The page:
Friday, November 23
4 – 6 PM
CUSP Gallery, 115 Bradford


NOW PLAYING

A non-profit arthouse cinema, operating year-round, and contributing to Provincetown’s tradition as America’s oldest and most vital art colony. Located on the mezzanine between the 2nd and 3rd floor of Whalers Wharf.

A STAR IS BORN

Why remake a movie four times? What makes A STAR IS BORN such a compelling story? Bradley Cooper (in his directorial debut) takes this well-known tale and gives his audience an updated look on love and loss in the music industry as a mega-star and a star-on-the-rise. Starring in her first ever major film role, Lady Gaga shines in her most impressive performance yet. Joining the likes of Whitney Houston and Barbara Streisand, Lady Gaga is a gift that keeps on giving.

ONE BIG HOME
Thomas Bena is no stranger to the mega mansion epidemic that is claiming coastlines and open spaces across the United States. Filmmaker and subject of ONE BIG HOME, Bena was actually once responsible for building these monuments to wealth in his home of Martha’s Vineyard. That was until his conscience got the better of him. It was this gut feeling that inspired him to leave his job as a contractor and begin making ONE BIG HOME, originally as an investigation into how and why these houses are made. Butting heads with former employers, coworkers, new residents and local community leaders, Bena examines every side of the argument against massive developments. What follows is his transformation from sleuth to cynic, and finally to community leader over the course of 12 years.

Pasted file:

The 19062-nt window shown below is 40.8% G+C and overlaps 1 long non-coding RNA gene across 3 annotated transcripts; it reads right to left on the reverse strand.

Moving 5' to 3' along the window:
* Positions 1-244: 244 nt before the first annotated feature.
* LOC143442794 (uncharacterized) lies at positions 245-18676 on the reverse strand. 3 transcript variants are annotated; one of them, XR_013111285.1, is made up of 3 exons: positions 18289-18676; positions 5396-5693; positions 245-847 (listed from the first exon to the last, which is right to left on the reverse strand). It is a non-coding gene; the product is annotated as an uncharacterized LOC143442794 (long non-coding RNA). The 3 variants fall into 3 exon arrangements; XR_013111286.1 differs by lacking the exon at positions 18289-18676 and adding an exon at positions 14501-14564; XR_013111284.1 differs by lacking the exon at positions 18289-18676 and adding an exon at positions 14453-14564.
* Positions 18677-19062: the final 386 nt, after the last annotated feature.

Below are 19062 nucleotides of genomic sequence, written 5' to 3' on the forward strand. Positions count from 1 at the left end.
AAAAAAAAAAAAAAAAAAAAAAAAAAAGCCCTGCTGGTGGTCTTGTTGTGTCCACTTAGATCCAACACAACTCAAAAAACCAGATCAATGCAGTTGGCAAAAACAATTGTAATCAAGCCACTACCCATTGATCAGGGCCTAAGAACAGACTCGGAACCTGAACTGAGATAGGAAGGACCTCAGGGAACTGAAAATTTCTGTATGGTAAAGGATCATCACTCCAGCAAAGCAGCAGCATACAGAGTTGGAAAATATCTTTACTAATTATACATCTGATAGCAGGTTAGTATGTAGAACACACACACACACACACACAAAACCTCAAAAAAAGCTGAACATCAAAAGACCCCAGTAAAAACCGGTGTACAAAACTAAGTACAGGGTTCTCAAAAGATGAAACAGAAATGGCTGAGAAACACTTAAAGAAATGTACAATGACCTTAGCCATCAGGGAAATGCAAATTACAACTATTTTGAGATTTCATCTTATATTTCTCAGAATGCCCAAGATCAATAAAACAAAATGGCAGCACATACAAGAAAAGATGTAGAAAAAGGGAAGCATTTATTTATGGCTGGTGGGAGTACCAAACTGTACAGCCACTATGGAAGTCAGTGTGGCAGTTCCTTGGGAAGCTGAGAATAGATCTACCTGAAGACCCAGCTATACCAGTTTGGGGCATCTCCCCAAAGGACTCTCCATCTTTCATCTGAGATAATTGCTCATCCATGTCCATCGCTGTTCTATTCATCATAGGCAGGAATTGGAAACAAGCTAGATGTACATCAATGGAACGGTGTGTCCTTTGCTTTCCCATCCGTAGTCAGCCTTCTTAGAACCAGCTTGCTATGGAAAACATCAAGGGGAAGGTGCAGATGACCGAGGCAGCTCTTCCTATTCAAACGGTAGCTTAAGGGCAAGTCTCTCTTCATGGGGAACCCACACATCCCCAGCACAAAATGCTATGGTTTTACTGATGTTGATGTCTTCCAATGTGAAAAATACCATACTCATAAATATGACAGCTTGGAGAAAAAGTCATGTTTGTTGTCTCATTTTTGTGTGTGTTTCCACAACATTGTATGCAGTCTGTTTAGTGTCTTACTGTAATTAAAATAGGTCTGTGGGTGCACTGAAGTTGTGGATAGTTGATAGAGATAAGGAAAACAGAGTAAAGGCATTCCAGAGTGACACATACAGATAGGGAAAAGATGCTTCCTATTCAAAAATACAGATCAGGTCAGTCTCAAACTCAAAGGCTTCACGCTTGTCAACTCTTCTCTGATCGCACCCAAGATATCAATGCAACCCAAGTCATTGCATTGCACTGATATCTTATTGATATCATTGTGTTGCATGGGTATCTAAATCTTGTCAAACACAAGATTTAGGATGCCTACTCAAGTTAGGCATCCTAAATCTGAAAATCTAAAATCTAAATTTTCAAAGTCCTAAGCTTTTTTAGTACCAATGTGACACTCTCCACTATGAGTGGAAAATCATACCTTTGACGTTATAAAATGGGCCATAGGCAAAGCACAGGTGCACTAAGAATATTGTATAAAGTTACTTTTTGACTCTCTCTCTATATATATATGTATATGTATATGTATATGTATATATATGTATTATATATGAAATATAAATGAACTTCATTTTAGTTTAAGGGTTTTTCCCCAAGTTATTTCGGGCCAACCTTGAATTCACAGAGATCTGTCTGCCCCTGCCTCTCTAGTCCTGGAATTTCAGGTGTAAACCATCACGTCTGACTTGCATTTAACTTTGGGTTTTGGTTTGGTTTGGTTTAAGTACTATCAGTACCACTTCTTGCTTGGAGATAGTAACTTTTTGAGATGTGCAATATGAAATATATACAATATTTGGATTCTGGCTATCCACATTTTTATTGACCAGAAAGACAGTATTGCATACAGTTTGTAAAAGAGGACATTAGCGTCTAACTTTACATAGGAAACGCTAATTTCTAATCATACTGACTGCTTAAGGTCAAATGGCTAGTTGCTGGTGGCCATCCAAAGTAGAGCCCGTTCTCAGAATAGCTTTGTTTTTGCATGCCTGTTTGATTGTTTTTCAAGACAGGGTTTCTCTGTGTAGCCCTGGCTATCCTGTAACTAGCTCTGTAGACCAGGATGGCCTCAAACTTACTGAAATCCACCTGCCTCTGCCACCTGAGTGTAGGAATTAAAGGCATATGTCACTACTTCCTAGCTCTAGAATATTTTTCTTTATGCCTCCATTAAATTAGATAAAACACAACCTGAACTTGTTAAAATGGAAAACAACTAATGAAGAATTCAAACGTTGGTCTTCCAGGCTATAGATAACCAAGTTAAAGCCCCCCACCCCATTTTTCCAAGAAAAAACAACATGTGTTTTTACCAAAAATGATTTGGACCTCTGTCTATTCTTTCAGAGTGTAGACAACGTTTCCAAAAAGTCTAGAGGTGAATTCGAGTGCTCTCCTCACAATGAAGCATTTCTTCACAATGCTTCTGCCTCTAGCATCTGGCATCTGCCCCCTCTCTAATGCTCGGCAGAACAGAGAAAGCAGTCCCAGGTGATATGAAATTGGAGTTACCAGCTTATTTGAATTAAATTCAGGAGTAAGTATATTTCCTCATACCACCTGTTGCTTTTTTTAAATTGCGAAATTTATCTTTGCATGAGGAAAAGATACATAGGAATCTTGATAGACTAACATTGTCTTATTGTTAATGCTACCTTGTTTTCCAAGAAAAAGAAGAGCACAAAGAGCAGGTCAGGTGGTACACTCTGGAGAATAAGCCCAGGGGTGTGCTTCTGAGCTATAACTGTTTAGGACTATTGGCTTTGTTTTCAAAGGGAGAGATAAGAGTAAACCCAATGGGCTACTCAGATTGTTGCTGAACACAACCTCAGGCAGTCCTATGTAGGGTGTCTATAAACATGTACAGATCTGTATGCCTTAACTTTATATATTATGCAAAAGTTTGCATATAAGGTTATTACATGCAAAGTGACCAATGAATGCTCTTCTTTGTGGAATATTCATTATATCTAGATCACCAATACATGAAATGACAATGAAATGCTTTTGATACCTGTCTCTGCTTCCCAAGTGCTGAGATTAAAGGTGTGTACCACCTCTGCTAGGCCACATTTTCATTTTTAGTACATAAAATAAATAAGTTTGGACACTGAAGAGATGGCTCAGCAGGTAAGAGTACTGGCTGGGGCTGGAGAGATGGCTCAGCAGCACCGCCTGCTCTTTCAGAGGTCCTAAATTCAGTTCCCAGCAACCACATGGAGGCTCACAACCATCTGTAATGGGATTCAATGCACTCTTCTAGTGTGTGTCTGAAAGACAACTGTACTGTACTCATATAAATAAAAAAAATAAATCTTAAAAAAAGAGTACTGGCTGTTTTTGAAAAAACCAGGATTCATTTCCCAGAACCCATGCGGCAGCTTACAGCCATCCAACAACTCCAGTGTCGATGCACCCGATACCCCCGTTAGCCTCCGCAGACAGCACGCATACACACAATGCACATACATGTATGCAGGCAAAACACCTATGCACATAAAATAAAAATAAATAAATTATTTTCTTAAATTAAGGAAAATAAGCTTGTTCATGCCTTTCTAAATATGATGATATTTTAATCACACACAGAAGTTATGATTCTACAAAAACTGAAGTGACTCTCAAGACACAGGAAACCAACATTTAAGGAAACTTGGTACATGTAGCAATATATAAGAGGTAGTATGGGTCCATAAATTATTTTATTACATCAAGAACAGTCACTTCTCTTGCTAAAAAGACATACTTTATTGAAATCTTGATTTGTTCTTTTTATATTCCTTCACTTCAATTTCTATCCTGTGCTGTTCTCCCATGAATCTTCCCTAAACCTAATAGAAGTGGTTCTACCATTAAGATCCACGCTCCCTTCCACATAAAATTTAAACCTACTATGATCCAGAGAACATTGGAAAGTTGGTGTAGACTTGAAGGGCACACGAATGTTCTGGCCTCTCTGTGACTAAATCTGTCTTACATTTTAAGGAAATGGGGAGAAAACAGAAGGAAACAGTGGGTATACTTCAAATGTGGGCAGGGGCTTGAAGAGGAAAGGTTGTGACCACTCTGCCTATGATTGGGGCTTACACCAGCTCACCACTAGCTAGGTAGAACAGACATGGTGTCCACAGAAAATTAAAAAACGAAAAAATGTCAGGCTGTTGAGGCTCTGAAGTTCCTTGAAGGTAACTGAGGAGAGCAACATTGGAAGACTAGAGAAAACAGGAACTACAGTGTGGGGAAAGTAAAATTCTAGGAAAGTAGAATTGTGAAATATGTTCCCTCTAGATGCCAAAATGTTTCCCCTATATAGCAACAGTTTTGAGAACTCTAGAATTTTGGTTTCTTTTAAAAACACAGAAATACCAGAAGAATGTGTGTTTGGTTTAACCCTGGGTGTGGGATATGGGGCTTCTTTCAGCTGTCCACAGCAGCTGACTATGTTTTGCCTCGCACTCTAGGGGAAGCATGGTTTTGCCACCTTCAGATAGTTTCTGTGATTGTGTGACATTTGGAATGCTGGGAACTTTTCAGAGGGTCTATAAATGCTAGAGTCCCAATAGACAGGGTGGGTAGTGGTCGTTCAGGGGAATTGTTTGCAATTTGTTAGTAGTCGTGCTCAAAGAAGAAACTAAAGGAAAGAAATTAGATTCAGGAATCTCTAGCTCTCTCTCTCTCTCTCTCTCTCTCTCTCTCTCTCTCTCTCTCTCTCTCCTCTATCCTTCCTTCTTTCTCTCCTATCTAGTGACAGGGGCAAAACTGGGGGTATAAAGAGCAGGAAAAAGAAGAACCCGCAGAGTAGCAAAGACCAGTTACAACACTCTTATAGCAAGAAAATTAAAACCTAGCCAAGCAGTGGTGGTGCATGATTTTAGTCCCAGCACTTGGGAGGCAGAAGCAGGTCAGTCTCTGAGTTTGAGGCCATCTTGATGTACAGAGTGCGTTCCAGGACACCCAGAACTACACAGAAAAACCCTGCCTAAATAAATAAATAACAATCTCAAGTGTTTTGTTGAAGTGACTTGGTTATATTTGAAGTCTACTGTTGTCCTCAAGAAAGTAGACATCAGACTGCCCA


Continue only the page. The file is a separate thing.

BOHEMIAN RHAPSODY
Starring mega-talent Rami Malek, BOHEMIAN RHAPSODY is a foot-stomping celebration of British rock band Queen’s music and their extraordinary lead singer Freddie Mercury. After almost 10 years in production, the long awaited biopic concentrating on the genius of Mercury and the tragedy of his death, this film is sure to rock you.


THE LAUNCH with JULIE ROCKETT

Julie Rockett
Paul Harding

This month’s Launch is about full-time bibliophile and part-time cinephile, Paul Harding. He is the 2009 recipient of the Pulitzer Prize for Fiction for his celebrated debut novel, Tinkers. He has since written Enon and as of this week he completed his third, as-yet-untitled novel.

Prior to becoming a writer, Paul was a professional drummer and performed with Cold Water Flat. After getting his MFA from Iowa’s Writers’ Workshop, he was a Fellow at Fine Arts Work Center here in Provincetown. But most importantly, he got to be my professor for Fiction Writing at Harvard Extension School. (Just kidding)